“Big Brother,” “Double Think,” “Newspeak.” All of these now commonly used phrases which first appeared in George Orwell’s 1949 novel are frequently used when disgruntled and or discouraged Americans discuss the current state of affairs in Washington DC. The producers of this new adaptation of Orwell’s seminal work could not have hoped for better timing. Imported from London where it ran for four years, 1984 is the 2017-2018 Broadway season’s first production. It’s not for those who faint at the sight of a bloody nose. If Broadway had an MPAA-like rating system, 1984 would be R-rated for violent and gory scenes. Children under 13 are not allowed in the theater. The three principal characters, Winston Smith, O’Brien, and Julia are played respectively by Tom Sturridge a Tony nominee for Orphans; Reed Birney, a Tony winner for The Humans; and Olivia Wilde making her Broadway debut. New York and not London where the play ran for four years is the location for Orwell’s tale about a dystopian future where citizens live in fear under a totalitarian regime Not surprisingly the book is at the top of Amazon’s best-seller list. A limited number of tickets priced at $19.84 for front row seats will go to the lucky winners of a digital lottery. For more information download the TodayTix mobile app or visit todaytix.com.
LINCOLN CENTER OUT OF DOORS
The (Free) Music of The Night
What began 45 years ago as a small festival of street theater became a massive, city-wide event featuring jazz, folk, gospel, blues, and rock—all performed under the canopy of the night sky in a variety of Manhattan locations. Now through August 13th, all events are free. For scheduling information and event locations, visit LCOutOfDoors.org.
THE SUITCASE UNDER THE BED
The Beckett Theater
Performances of four short plays by Irish playwright Teresa Deevy run two hours with an intermission and are directed by the Mint’s Producing Artistic Director Jonathon Bank who with other members of the company is dedicated to “restoring Ms. Deevey to her proper place in the canon of Irish dramatic literature.” The title is named for the location of Ms. Deevy’s written work which unbeknownst to her family and friends was stored in a valise. The plays respectively deal with a wedding, three marriage proposals, and two break-ups. For more information about the production visit minttheater.org. Performances are Tuesday through Saturday at 7:30 pm; Saturdays and Sundays at 2 pm. The Beckett Theater is located at 410 West 42nd Street (between 9th & Dyer).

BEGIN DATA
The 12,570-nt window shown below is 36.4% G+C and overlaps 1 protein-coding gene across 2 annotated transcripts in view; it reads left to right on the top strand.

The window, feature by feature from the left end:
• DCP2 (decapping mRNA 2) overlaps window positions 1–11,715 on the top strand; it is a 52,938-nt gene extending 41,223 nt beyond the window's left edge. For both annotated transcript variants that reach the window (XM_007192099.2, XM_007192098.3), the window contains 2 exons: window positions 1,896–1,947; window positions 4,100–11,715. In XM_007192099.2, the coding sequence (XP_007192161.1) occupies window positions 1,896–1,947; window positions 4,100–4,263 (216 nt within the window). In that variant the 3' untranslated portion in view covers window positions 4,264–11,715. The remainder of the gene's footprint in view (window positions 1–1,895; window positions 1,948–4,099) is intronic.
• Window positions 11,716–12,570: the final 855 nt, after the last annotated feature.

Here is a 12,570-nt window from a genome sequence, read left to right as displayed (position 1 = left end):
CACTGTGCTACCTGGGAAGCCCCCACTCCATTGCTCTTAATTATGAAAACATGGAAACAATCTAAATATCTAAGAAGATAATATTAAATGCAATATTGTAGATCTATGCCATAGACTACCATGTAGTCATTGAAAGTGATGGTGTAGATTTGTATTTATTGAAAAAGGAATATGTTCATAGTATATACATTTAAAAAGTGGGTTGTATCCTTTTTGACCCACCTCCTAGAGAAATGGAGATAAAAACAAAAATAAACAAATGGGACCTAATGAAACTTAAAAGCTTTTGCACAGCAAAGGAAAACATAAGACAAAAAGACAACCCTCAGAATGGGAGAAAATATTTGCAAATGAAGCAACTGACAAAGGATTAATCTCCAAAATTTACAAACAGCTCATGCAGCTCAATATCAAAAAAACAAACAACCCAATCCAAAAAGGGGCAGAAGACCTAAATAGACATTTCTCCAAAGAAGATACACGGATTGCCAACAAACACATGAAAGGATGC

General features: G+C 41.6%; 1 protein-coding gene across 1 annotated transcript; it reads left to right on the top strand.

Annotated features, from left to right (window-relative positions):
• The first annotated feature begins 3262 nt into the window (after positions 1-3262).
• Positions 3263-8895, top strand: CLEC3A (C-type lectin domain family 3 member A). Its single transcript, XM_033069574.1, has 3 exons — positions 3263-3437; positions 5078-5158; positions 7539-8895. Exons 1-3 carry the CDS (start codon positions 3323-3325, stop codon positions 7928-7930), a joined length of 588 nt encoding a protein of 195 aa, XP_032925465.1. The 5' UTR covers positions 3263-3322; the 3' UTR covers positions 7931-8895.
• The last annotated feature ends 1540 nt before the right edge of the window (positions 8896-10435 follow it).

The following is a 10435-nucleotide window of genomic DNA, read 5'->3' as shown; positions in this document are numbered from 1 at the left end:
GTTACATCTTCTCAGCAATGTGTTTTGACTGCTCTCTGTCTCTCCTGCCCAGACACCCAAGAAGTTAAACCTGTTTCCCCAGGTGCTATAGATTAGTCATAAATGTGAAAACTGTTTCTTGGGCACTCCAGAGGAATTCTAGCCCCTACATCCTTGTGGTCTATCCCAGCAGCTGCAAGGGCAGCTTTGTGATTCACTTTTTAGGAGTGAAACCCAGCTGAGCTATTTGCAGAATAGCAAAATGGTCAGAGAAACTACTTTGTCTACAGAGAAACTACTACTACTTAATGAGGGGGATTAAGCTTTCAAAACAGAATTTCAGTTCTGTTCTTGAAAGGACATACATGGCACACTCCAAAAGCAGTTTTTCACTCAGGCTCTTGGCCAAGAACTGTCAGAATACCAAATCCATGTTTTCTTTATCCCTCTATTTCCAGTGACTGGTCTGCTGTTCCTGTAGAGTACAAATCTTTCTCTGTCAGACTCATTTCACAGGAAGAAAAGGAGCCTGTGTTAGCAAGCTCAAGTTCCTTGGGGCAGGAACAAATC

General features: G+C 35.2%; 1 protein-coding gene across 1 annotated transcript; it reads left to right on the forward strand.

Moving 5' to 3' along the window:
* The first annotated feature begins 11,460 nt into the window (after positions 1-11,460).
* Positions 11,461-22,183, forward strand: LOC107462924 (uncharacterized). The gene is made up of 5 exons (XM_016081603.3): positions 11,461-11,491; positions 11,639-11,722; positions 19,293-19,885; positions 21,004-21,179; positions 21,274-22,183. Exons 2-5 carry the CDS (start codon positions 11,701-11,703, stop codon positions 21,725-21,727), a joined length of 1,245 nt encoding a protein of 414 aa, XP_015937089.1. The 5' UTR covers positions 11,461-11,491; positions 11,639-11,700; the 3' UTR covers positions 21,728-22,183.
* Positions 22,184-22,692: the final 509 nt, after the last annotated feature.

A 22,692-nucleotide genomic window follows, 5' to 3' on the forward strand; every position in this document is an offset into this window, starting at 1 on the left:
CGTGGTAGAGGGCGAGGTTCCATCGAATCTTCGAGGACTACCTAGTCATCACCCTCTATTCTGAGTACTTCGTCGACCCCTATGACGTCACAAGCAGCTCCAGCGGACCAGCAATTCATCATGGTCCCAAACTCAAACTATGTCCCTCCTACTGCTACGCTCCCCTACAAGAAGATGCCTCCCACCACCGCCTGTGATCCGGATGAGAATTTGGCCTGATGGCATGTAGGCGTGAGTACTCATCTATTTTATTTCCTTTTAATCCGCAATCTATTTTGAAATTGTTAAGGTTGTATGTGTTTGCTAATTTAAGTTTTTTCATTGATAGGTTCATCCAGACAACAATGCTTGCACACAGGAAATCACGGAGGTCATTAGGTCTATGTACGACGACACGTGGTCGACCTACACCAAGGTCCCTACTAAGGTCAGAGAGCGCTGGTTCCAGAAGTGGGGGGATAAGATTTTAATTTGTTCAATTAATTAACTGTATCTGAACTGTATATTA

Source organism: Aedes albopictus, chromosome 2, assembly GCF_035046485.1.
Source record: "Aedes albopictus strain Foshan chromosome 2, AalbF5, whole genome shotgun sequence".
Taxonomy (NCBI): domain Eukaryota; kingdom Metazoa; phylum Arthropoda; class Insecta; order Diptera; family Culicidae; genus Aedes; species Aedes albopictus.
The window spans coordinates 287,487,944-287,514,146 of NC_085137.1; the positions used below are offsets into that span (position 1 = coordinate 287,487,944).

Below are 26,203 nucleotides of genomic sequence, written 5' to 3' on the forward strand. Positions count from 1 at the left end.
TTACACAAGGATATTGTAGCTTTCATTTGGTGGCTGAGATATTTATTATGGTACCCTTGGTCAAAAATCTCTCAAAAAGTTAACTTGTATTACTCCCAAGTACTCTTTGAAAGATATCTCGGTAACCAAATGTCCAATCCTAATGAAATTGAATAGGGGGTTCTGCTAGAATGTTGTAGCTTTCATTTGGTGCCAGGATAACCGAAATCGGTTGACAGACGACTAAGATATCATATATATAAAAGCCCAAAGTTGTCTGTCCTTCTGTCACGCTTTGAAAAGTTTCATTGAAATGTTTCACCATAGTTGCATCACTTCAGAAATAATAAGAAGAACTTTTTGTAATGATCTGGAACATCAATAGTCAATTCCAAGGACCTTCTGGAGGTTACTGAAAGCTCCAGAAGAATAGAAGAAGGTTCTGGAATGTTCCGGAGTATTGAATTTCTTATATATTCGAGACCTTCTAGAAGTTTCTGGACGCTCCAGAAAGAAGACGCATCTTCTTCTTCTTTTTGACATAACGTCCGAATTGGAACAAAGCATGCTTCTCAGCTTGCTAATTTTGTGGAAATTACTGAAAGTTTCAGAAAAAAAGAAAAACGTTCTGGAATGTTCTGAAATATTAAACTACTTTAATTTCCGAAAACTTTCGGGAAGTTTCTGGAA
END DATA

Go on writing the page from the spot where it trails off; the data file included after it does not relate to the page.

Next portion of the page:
American Airlines Theater
Janeane Garofalo, known for her work on Saturday Night Live, The Ben Stiller Show, and movies including Steal This Movie and The Truth About Cats And Dogs makes her debut in the first Broadway production of the late Scott McPherson’s 1990 play. It premiered at Chicago’s Goodman Theater before opening Off-Broadway at Playwrights Horizon. Ms. Garofalo and Lili Taylor, a co-star of ABC’s American Crime are Lee and Bessie, estranged sisters forced to reunite after an 18-year separation to cope with family crises. Bessie, who has taken care of their bedridden father Marvin for twenty years is diagnosed with leukemia and requires a bone marrow transplant to survive. Do critical problems bring a family together or tear them apart? Is it possible for two siblings to forge a bond after years of holding grudges and perpetuating their silent feud? Mr. McPherson’s play debuted Off-Broadway during the height of the city’s AIDS epidemic. A victim of the disease, he passed away at the age of 33—two years after his play debuted Off-Broadway. The movie version with Meryl Streep, Diane Keaton, and Leonardo DiCaprio as the delinquent son was released in 1996.
A DOLL’S HOUSE, PART 2
Laurie Metcalf, who won a Tony for her acclaimed performance as Nora and fellow cast members Chris Cooper and Condola Rashad—both Tony nominees—departed the show in July. But given the production’s rave reviews, 8 Tony nominations and Jayne Houdyshell’s extraordinary performance, the show’s run will continue through January 7th at the John Golden Theater with new cast members Julie White (The Little Dog Laughed), Stephen McKinley (Fences) and Erin Wilhelmi. Director Sam Gold and playwright Lucas Hnath were Tony-nominated as well.
New Yorkers looking for an idyllic weekend in the country not too far away should head to East Haddam, Connecticut and The Goodspeed Theater where the cast is performing Oklahoma. The show runs through September 23rd and is the theater’s first-ever production of the 1943 award winning show. The Richard Rodgers/Oscar Hammerstein musical opened on Broadway seventy-four years ago and was an immediate hit. The score includes “Oh, What A Beautiful Morning,” “Out Of My Dreams,” “People Will Say We’re In Love” and, of course, the title song. The cast will be led by Rhett Guter (Curly), Samantha Bruce (Laurey), Terry Burrell (Aunt Eller), Jake Swain (Will Parker) and Gizel Jimenez (Ado Annie).